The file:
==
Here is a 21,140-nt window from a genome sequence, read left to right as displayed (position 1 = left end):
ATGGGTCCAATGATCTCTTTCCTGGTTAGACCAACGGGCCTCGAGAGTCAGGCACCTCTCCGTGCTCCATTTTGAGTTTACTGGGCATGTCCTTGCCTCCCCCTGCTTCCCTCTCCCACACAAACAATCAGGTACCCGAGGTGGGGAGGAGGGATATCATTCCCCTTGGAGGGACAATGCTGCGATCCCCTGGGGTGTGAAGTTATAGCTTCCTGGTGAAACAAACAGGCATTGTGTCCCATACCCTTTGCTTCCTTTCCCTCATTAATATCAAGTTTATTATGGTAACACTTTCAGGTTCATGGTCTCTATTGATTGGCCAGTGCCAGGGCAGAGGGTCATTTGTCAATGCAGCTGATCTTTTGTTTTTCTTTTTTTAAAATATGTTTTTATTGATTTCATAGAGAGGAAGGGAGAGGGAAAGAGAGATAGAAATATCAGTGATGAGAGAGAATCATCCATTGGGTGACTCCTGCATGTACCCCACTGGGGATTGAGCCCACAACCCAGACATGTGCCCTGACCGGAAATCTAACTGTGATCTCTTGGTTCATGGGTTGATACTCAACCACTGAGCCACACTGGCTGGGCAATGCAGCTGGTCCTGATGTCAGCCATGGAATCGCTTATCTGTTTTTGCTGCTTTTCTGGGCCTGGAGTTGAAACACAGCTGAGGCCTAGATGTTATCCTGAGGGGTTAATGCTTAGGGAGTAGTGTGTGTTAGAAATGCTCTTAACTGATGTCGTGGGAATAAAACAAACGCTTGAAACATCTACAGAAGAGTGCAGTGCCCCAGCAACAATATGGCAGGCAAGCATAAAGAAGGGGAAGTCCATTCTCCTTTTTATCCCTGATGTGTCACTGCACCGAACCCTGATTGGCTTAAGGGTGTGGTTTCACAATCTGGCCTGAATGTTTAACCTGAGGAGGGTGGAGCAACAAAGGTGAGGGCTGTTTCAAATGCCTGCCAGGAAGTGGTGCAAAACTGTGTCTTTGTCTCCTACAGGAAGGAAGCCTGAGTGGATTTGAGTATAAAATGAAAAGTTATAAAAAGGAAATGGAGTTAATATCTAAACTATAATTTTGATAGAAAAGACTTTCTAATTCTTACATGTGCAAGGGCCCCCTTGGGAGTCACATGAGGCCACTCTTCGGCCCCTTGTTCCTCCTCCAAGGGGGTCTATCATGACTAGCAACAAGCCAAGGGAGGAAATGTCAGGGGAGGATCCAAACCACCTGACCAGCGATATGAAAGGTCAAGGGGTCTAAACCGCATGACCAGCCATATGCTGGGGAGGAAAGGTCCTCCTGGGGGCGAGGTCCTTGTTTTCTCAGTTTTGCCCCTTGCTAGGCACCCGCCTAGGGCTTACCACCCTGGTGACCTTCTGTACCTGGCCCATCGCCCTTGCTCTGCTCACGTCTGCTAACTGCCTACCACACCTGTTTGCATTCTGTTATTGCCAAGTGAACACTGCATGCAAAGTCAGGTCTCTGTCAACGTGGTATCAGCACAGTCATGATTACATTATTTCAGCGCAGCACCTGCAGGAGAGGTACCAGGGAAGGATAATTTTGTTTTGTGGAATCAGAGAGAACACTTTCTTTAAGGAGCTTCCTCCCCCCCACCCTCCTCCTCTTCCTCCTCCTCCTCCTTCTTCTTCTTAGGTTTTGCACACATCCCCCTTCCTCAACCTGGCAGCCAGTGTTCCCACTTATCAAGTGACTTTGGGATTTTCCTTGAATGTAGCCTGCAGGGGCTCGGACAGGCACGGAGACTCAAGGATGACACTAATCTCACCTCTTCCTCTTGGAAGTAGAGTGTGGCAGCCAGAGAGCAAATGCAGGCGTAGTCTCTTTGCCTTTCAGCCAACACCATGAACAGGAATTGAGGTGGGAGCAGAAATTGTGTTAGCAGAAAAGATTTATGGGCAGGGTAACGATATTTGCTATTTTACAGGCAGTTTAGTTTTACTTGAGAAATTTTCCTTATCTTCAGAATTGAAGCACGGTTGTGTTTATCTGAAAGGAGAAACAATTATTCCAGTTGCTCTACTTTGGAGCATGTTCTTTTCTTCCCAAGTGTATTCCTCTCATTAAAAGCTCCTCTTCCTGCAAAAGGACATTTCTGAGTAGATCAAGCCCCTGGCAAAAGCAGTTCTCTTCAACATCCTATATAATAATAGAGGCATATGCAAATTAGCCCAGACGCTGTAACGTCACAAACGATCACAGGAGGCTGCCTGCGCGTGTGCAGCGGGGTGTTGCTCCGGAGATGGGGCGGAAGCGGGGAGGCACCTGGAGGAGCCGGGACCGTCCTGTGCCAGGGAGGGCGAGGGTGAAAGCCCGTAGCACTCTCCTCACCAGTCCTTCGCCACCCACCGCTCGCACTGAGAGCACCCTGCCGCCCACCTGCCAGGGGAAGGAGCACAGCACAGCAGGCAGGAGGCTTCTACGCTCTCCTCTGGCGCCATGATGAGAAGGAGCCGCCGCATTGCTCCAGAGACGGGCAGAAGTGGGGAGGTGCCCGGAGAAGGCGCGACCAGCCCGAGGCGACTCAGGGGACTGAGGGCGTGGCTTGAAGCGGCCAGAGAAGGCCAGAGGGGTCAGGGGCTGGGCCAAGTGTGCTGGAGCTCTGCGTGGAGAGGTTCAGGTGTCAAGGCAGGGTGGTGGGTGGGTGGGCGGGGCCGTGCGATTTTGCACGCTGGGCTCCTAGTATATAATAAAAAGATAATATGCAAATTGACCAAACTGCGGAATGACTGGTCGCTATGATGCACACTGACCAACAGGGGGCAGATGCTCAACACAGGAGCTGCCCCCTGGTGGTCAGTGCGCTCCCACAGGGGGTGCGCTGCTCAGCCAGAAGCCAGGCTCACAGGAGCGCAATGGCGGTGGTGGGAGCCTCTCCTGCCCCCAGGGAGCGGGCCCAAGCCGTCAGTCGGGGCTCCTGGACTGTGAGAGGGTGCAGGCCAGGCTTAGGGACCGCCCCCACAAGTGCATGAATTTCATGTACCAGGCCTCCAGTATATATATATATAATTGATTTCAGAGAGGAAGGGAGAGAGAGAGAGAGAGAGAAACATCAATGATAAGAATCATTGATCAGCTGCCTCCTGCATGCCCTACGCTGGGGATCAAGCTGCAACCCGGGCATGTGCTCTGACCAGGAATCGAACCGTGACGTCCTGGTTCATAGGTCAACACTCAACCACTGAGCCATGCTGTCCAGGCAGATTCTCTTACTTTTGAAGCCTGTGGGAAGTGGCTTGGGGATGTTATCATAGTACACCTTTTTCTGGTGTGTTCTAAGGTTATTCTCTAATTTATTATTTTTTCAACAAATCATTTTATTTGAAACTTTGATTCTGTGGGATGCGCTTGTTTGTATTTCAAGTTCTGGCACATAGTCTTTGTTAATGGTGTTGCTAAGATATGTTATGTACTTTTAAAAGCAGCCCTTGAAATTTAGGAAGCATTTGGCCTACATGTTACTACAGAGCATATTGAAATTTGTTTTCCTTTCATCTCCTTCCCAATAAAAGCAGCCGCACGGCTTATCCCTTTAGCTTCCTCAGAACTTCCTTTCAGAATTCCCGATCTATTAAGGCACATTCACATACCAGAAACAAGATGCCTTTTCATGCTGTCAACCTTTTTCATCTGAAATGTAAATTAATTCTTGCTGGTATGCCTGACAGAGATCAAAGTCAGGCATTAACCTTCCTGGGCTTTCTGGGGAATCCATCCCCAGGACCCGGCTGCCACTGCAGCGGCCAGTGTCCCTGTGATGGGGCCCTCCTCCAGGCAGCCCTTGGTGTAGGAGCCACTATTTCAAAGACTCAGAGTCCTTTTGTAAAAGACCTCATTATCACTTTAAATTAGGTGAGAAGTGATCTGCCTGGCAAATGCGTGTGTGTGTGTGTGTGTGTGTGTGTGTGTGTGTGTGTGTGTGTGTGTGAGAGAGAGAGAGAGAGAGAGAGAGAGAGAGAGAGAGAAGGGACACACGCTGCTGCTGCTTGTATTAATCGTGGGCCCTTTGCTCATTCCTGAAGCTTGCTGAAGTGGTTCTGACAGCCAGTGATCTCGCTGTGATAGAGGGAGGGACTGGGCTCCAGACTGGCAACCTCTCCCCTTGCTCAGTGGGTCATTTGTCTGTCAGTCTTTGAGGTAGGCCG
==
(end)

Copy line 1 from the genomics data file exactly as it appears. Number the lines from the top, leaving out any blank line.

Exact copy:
Here is a 21,140-nt window from a genome sequence, read left to right as displayed (position 1 = left end):